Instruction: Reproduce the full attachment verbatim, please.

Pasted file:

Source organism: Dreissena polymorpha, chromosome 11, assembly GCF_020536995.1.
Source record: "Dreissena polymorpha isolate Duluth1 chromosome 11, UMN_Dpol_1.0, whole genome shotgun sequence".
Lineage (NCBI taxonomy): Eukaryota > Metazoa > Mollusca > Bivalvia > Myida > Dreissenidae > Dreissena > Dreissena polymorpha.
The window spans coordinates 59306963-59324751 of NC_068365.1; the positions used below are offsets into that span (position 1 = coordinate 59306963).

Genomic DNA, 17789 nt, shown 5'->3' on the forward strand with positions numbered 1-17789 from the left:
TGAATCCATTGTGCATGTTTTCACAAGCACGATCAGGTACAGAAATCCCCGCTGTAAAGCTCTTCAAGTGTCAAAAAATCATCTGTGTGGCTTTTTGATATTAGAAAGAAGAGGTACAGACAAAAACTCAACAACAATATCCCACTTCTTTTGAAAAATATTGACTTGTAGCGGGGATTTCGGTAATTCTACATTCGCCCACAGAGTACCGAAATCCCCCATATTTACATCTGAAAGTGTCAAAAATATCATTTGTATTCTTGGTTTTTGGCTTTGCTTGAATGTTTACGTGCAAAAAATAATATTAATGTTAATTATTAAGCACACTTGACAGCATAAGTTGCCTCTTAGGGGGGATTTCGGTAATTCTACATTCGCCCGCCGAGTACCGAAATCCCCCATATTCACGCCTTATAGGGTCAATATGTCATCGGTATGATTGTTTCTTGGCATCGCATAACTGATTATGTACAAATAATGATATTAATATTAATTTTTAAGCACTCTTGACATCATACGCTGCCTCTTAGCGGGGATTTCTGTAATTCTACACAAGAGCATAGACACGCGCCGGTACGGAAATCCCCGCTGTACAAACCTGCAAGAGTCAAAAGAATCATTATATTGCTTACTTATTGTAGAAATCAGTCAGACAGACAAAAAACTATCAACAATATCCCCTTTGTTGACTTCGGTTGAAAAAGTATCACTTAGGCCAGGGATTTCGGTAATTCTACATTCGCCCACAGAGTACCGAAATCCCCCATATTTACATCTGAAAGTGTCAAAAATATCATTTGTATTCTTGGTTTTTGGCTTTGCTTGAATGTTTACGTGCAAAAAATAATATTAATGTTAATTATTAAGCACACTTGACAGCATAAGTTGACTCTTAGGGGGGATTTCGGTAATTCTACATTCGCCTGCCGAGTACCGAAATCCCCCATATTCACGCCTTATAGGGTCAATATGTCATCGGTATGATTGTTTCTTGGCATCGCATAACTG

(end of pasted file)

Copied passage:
Source organism: Dreissena polymorpha, chromosome 11, assembly GCF_020536995.1.
Source record: "Dreissena polymorpha isolate Duluth1 chromosome 11, UMN_Dpol_1.0, whole genome shotgun sequence".
Lineage (NCBI taxonomy): Eukaryota > Metazoa > Mollusca > Bivalvia > Myida > Dreissenidae > Dreissena > Dreissena polymorpha.
The window spans coordinates 59306963-59324751 of NC_068365.1; the positions used below are offsets into that span (position 1 = coordinate 59306963).

Genomic DNA, 17789 nt, shown 5'->3' on the forward strand with positions numbered 1-17789 from the left:
TGAATCCATTGTGCATGTTTTCACAAGCACGATCAGGTACAGAAATCCCCGCTGTAAAGCTCTTCAAGTGTCAAAAAATCATCTGTGTGGCTTTTTGATATTAGAAAGAAGAGGTACAGACAAAAACTCAACAACAATATCCCACTTCTTTTGAAAAATATTGACTTGTAGCGGGGATTTCGGTAATTCTACATTCGCCCACAGAGTACCGAAATCCCCCATATTTACATCTGAAAGTGTCAAAAATATCATTTGTATTCTTGGTTTTTGGCTTTGCTTGAATGTTTACGTGCAAAAAATAATATTAATGTTAATTATTAAGCACACTTGACAGCATAAGTTGCCTCTTAGGGGGGATTTCGGTAATTCTACATTCGCCCGCCGAGTACCGAAATCCCCCATATTCACGCCTTATAGGGTCAATATGTCATCGGTATGATTGTTTCTTGGCATCGCATAACTGATTATGTACAAATAATGATATTAATATTAATTTTTAAGCACTCTTGACATCATACGCTGCCTCTTAGCGGGGATTTCTGTAATTCTACACAAGAGCATAGACACGCGCCGGTACGGAAATCCCCGCTGTACAAACCTGCAAGAGTCAAAAGAATCATTATATTGCTTACTTATTGTAGAAATCAGTCAGACAGACAAAAAACTATCAACAATATCCCCTTTGTTGACTTCGGTTGAAAAAGTATCACTTAGGCCAGGGATTTCGGTAATTCTACATTCGCCCACAGAGTACCGAAATCCCCCATATTTACATCTGAAAGTGTCAAAAATATCATTTGTATTCTTGGTTTTTGGCTTTGCTTGAATGTTTACGTGCAAAAAATAATATTAATGTTAATTATTAAGCACACTTGACAGCATAAGTTGACTCTTAGGGGGGATTTCGGTAATTCTACATTCGCCTGCCGAGTACCGAAATCCCCCATATTCACGCCTTATAGGGTCAATATGTCATCGGTATGATTGTTTCTTGGCATCGCATAACTG